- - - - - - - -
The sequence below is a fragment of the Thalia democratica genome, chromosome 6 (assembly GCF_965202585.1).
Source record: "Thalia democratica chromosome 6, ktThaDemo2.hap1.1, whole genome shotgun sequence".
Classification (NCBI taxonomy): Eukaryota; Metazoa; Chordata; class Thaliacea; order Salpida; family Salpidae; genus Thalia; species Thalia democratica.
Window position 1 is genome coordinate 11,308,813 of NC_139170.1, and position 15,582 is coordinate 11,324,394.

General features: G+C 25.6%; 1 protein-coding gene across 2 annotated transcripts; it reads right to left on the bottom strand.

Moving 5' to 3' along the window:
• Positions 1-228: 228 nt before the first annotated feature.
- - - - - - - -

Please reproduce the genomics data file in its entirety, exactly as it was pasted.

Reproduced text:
The sequence below is a fragment of the Thalia democratica genome, chromosome 6 (assembly GCF_965202585.1).
Source record: "Thalia democratica chromosome 6, ktThaDemo2.hap1.1, whole genome shotgun sequence".
Classification (NCBI taxonomy): Eukaryota; Metazoa; Chordata; class Thaliacea; order Salpida; family Salpidae; genus Thalia; species Thalia democratica.
Window position 1 is genome coordinate 11,308,813 of NC_139170.1, and position 15,582 is coordinate 11,324,394.

General features: G+C 25.6%; 1 protein-coding gene across 2 annotated transcripts; it reads right to left on the bottom strand.

Moving 5' to 3' along the window:
• Positions 1-228: 228 nt before the first annotated feature.